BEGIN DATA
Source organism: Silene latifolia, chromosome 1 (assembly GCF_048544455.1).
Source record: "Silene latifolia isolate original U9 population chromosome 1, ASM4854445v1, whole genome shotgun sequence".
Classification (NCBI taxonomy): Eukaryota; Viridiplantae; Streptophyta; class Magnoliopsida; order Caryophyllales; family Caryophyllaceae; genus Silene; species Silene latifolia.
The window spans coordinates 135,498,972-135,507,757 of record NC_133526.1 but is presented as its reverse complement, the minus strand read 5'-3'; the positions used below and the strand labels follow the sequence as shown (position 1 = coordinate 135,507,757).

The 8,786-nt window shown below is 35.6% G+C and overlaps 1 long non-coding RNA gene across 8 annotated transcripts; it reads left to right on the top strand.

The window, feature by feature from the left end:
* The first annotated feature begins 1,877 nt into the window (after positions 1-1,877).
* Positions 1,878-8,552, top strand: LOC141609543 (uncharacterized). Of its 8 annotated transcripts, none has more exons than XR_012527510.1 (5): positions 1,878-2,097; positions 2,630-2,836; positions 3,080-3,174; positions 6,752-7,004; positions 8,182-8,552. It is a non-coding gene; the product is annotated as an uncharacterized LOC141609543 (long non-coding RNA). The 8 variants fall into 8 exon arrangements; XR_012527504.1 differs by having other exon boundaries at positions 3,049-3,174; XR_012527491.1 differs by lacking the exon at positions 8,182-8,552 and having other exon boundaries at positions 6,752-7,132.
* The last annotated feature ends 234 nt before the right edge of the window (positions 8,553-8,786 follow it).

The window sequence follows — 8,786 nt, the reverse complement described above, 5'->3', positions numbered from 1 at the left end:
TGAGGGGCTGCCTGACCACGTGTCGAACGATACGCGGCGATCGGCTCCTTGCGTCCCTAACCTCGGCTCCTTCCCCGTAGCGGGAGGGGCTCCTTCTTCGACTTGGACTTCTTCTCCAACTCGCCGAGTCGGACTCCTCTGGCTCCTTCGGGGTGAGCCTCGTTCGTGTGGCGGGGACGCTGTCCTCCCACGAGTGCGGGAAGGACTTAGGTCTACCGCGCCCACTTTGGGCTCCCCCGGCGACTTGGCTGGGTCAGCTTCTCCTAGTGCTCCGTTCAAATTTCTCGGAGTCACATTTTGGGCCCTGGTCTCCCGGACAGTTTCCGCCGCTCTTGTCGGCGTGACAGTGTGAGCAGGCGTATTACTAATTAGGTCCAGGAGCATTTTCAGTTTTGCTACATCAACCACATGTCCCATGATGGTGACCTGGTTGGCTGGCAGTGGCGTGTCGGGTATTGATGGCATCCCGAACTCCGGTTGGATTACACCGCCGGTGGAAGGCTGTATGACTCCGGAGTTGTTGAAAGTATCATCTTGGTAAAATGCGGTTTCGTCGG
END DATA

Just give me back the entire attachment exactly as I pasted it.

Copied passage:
Source organism: Silene latifolia, chromosome 1 (assembly GCF_048544455.1).
Source record: "Silene latifolia isolate original U9 population chromosome 1, ASM4854445v1, whole genome shotgun sequence".
Classification (NCBI taxonomy): Eukaryota; Viridiplantae; Streptophyta; class Magnoliopsida; order Caryophyllales; family Caryophyllaceae; genus Silene; species Silene latifolia.
The window spans coordinates 135,498,972-135,507,757 of record NC_133526.1 but is presented as its reverse complement, the minus strand read 5'-3'; the positions used below and the strand labels follow the sequence as shown (position 1 = coordinate 135,507,757).

The 8,786-nt window shown below is 35.6% G+C and overlaps 1 long non-coding RNA gene across 8 annotated transcripts; it reads left to right on the top strand.

The window, feature by feature from the left end:
* The first annotated feature begins 1,877 nt into the window (after positions 1-1,877).
* Positions 1,878-8,552, top strand: LOC141609543 (uncharacterized). Of its 8 annotated transcripts, none has more exons than XR_012527510.1 (5): positions 1,878-2,097; positions 2,630-2,836; positions 3,080-3,174; positions 6,752-7,004; positions 8,182-8,552. It is a non-coding gene; the product is annotated as an uncharacterized LOC141609543 (long non-coding RNA). The 8 variants fall into 8 exon arrangements; XR_012527504.1 differs by having other exon boundaries at positions 3,049-3,174; XR_012527491.1 differs by lacking the exon at positions 8,182-8,552 and having other exon boundaries at positions 6,752-7,132.
* The last annotated feature ends 234 nt before the right edge of the window (positions 8,553-8,786 follow it).

The window sequence follows — 8,786 nt, the reverse complement described above, 5'->3', positions numbered from 1 at the left end:
TGAGGGGCTGCCTGACCACGTGTCGAACGATACGCGGCGATCGGCTCCTTGCGTCCCTAACCTCGGCTCCTTCCCCGTAGCGGGAGGGGCTCCTTCTTCGACTTGGACTTCTTCTCCAACTCGCCGAGTCGGACTCCTCTGGCTCCTTCGGGGTGAGCCTCGTTCGTGTGGCGGGGACGCTGTCCTCCCACGAGTGCGGGAAGGACTTAGGTCTACCGCGCCCACTTTGGGCTCCCCCGGCGACTTGGCTGGGTCAGCTTCTCCTAGTGCTCCGTTCAAATTTCTCGGAGTCACATTTTGGGCCCTGGTCTCCCGGACAGTTTCCGCCGCTCTTGTCGGCGTGACAGTGTGAGCAGGCGTATTACTAATTAGGTCCAGGAGCATTTTCAGTTTTGCTACATCAACCACATGTCCCATGATGGTGACCTGGTTGGCTGGCAGTGGCGTGTCGGGTATTGATGGCATCCCGAACTCCGGTTGGATTACACCGCCGGTGGAAGGCTGTATGACTCCGGAGTTGTTGAAAGTATCATCTTGGTAAAATGCGGTTTCGTCGG